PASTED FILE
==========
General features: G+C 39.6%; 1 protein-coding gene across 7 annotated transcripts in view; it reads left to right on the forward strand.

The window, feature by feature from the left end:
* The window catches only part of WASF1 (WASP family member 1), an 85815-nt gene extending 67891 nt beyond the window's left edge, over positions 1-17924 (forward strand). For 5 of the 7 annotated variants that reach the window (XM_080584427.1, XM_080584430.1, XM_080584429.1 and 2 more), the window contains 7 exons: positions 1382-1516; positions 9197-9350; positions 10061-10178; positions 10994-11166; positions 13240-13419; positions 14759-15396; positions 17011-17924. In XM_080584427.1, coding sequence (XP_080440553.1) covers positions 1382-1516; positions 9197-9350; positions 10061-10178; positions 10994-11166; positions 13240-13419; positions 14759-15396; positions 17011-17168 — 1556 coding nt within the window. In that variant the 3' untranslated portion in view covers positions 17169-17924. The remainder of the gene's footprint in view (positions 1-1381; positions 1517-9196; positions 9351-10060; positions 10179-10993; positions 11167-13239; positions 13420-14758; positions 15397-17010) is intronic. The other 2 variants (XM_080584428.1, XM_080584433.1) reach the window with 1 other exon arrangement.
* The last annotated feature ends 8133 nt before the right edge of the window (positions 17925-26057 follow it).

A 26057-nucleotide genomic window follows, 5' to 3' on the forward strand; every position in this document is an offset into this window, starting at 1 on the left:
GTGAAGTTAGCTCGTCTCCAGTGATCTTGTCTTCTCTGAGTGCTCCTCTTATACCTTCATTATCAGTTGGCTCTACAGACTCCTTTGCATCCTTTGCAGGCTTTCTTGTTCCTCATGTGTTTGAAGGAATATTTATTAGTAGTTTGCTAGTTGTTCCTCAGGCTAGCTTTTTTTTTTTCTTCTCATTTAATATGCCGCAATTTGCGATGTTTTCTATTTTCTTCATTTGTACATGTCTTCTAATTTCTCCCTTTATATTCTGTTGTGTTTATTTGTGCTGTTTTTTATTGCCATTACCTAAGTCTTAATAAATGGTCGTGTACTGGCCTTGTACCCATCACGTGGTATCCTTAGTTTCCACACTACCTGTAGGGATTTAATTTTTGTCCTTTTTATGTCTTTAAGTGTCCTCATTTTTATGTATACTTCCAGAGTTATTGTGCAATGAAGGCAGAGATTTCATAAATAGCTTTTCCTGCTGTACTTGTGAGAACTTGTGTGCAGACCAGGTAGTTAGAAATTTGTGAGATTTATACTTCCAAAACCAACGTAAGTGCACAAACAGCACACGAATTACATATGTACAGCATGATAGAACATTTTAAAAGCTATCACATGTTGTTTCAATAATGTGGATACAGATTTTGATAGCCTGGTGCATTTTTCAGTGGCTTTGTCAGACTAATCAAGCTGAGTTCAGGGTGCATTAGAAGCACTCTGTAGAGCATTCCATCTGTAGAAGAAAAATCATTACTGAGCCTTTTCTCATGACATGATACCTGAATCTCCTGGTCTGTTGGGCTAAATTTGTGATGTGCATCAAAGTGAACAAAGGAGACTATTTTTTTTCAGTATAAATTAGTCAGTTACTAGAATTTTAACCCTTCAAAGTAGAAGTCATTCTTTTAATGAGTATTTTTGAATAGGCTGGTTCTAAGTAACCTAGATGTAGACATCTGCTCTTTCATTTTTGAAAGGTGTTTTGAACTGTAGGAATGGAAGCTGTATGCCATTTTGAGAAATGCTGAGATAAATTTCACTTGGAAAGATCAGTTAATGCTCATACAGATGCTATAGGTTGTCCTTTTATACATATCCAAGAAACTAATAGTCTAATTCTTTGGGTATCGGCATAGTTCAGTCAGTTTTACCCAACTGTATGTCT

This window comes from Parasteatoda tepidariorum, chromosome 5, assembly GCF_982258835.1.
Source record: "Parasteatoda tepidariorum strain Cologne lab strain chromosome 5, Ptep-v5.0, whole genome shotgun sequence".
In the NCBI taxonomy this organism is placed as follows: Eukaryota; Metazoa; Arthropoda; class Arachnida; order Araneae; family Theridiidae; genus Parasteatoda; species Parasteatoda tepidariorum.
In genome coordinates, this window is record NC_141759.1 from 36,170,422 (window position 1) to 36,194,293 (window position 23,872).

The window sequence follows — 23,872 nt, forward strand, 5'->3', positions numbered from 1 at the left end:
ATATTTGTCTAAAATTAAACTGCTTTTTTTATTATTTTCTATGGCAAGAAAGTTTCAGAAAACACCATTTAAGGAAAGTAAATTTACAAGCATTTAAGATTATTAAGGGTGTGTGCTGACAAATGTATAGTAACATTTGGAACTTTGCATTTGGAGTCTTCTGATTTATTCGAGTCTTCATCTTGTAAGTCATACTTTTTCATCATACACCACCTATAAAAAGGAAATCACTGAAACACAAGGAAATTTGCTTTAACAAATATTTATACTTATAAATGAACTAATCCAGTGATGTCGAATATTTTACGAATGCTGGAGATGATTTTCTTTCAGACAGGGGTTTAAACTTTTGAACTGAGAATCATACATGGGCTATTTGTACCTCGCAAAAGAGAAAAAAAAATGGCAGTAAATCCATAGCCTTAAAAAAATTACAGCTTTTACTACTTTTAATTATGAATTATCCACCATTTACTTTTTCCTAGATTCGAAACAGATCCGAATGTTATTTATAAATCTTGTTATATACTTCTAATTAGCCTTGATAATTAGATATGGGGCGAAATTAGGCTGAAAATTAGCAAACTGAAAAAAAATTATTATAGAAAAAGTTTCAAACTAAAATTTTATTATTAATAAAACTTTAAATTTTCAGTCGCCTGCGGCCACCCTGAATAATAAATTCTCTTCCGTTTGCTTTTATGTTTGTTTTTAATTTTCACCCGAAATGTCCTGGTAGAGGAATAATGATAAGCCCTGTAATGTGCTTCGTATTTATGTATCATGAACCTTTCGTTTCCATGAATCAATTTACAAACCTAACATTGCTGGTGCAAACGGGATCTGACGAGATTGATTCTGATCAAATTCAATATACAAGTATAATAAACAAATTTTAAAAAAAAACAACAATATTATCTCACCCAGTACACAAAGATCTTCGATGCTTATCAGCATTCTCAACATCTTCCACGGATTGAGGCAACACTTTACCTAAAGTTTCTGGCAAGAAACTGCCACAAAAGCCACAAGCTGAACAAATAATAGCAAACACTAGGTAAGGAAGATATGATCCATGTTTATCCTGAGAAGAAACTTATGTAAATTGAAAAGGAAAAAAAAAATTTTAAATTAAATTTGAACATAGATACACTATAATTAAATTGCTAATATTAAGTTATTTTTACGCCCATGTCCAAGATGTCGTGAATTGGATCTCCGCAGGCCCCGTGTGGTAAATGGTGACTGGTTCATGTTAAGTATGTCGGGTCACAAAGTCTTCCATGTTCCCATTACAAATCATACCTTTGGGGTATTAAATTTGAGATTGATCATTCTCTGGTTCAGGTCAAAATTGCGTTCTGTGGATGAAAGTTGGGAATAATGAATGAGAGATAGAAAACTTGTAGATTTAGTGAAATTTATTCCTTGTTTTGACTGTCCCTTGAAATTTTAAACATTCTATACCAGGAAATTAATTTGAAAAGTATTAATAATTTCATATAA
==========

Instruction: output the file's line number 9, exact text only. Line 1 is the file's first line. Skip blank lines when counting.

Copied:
In the NCBI taxonomy this organism is placed as follows: Eukaryota; Metazoa; Arthropoda; class Arachnida; order Araneae; family Theridiidae; genus Parasteatoda; species Parasteatoda tepidariorum.